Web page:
Remembering Harriet McBryde Johnson

Five years ago today, on June 4, 2008, disability rights activist Harriet McBryde Johnson died unexpectedly at her home in South Carolina at age 50. With today’s 24/7 news cycle and a deluge of information each morning when we turn on our computers, is it easy to forget to stop and remember people no longer with us. Harriet McBryde Johnson is worth remembering. Five years after her untimely death, her activism and writings, her commitment to social justice, and her willingness to confront bigotry wherever she found it serves as a continuing reminder of the core values and goals of today’s disability civil rights movement. Read more…

Cynthia Waddell: Early Leader in Web Accessibility Legal Theory and Advocacy

Cynthia Waddell, a pioneer in developing and advocating for legal theories to support website accessibility for people with disabilities, died on April 2, 2013. In 1998, two years before the first Structured Negotiations web accessibility settlement, eight years before the Target web litigation was filed, and long before the U.S. Department of Justice stated its intention to issue web accessibility regulations, Cynthia wrote articles and gave speeches explaining the legal basis for universal design in the development of webpages. Before Twitter and its ubiquitous #a11y and #ux hashtags, Cynthia was an international advocate for an inclusive web, open to all. Read more…

Today’s Tactile Keypad: Thank you John E. Karlin

Tactile keypads are a crucial element of accessibility for people who are blind and visually impaired. Apple has shown that a touchscreen can be made accessible, but in the absence of tactile keypads, significant swaths of today’s technology and electronics are off limits to persons who cannot see, and to others with disabilities as well. As with many ubiquitous elements of the built environment, we often fail to appreciate the origins — or the originator– of the technology we rely on. This is certainly true for tactile keypads, or it was true until a fascinating obituary of John E. Karlin published in the New York Times earlier this month. Mr. Karlin deserves to be called the father of today’s tactile keypad. Read more…

Paul Longmore: Giant of the Disability Rights Movement (1946 – 2010)

The international disability rights movement lost a brilliant leader and great thinker on August 9, 2010 when Paul Longmore died unexpectedly at his home in San Francisco. Longmore, Professor of History and Director of the Institute on Disability at San Francisco State University was a thoughtful and visionary scholar, disability studies pioneer, fierce advocate and role model to many. Read more…

Linda Dardarian: Structured Negotiations Leader Recognized as California Super Lawyer

For the sixth year in a row, Linda Dardarian has been named a California Super Lawyer by her peers in the legal community. Linda, a partner in the Oakland California civil rights firm of Goldstein, Demchak, Baller, Borgen & Dardarian, has been Lainey Feingold’s principal co-counsel in Structured Negotiations cases for the past fifteen years. Linda has played a critical role in developing Structured Negotiations as an advocacy and dispute resolution method and in effectively implementing it in a wide variety of cases. Read more…

William Loughborough: Web Geezer Extraordinaire

Accessibility advocate, gadfly and big thinker Bill Loughborough died on April 7. The news, with abbreviated tributes, was all over Twitter, as it should have been. They say Twitter is for the young, and you’re a Tweezer over age 40. Or is it 30? But the first line on Bill Loughborough’s WebGeezer page says: “Those of us past 80 years old find it amusing that old folks are still thought of as Resistant to learning new things.” Read more…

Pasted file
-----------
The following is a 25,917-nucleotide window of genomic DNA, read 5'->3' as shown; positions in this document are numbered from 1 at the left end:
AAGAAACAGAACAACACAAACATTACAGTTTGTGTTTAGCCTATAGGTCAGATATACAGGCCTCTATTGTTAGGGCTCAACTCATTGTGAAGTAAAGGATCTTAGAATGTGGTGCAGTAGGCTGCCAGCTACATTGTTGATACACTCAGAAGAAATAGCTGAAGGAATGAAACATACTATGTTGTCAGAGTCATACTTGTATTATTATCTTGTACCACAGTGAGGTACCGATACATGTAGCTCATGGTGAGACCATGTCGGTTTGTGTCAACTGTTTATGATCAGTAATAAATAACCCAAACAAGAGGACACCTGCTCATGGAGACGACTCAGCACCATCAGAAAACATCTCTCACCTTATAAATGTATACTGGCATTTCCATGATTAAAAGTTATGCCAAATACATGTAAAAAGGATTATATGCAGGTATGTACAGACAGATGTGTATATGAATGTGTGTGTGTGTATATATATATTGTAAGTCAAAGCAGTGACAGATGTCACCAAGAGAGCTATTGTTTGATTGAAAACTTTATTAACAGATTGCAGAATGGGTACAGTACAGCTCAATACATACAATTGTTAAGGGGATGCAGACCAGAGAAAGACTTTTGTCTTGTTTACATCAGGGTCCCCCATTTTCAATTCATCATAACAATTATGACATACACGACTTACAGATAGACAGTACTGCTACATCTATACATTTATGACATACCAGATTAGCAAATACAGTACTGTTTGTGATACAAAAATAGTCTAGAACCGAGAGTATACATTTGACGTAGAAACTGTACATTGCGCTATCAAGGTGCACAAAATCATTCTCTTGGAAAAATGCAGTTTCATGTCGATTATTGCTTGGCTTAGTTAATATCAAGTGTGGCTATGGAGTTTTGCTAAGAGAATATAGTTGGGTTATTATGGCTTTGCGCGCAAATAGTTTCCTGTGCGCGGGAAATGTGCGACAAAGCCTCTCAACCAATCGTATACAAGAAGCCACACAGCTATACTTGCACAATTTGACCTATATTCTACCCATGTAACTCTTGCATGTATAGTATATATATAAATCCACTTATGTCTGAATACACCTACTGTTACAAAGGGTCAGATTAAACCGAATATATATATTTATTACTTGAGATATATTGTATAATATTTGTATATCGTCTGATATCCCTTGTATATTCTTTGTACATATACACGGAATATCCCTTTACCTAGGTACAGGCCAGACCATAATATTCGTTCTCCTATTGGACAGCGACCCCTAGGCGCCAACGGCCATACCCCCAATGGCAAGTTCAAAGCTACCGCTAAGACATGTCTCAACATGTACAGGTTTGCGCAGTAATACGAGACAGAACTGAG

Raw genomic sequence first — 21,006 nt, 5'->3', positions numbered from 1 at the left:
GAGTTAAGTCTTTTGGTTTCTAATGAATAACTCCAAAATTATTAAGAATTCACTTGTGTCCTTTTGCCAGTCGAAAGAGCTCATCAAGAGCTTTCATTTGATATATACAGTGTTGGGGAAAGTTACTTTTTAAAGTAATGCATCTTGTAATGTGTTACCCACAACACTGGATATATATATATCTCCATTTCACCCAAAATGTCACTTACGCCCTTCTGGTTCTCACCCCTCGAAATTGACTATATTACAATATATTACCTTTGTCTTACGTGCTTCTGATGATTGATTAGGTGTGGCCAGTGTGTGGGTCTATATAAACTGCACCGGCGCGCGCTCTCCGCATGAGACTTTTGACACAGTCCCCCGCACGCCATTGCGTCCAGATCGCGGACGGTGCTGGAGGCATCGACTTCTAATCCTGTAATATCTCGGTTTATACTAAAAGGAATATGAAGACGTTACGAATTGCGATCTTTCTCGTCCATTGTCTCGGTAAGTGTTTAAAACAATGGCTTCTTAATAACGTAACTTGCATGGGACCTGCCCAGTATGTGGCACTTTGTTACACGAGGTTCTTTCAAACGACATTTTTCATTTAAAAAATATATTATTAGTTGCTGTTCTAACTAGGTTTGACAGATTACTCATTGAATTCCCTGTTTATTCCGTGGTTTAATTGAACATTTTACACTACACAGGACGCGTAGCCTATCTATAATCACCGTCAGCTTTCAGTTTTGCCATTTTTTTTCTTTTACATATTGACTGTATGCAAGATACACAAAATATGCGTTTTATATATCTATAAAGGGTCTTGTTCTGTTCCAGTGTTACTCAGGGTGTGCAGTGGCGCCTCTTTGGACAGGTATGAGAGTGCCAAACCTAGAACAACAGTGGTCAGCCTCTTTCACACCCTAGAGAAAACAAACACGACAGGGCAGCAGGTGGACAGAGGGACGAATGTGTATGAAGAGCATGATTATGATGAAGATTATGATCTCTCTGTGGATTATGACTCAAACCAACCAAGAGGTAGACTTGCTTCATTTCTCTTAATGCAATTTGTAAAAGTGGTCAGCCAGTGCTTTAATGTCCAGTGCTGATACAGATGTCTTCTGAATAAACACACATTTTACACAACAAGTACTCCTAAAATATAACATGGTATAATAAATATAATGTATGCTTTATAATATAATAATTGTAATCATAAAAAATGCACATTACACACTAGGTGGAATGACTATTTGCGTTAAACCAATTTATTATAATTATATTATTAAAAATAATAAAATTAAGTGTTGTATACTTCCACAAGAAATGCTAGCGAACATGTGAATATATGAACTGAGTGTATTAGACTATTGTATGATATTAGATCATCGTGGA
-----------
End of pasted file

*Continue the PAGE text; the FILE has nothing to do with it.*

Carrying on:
August Longo: Advocate for Accessible Health Care through Structured Negotiations

The disability community lost a strong advocate on April 6 when San Francisco Human Rights Commissioner August J.P. Longo died unexpectedly in his home. In addition to his Commissioner title, August was well known for his role on the City’s Access Appeals Board, his position as Regional Director of the State Democratic Party, and other activism in state and local politics. Less known was his advocacy for accessible health care. It was in this capacity that my co-counsel Linda Dardarian and I came to know and appreciate August Longo. Read more…

California Council of the Blind President Honored by State Bar

Congratulations are in order for friend and colleague, Jeff Thom. Jeff, the president of the California Council of the Blind, has been chosen as the “2008 Public Lawyer of the Year” by the State Bar of California. Jeff is a 1978 graduate of Stanford Law School and a lawyer in the Office of Legislative Counsel in Sacramento, California. According to the State Bar website, Jeff was selected for this honor because of his “distinguished record of professional service to the public, both as an attorney and as a civic leader.” Read more…

Clarence Whaley (1947 – 2008)

Clarence Whaley, who died on June 14 at the too young age of 60, was an unsung hero of Structured Negotiations. Along with blind advocate Paul Parravano, Clarence was a Claimant in the negotiations with American Express about Braille and Large Print statements. Clarence’s calm yet forceful presence was crucial to the outcome: a binding settlement agreement with American Express in which the company agreed to provide Braille and Large Print statements to all visually impaired account holders in the United States. Read more…

Harriet McBryde Johnson (1957 – 2008)

Disability and human rights activist Harriet McBryde Johnson died at home in South Carolina on June 3, 2008. The world has lost a passionate and dedicated advocate for social change. Untold numbers in the disability community and beyond have lost a caring friend and role model. Read more…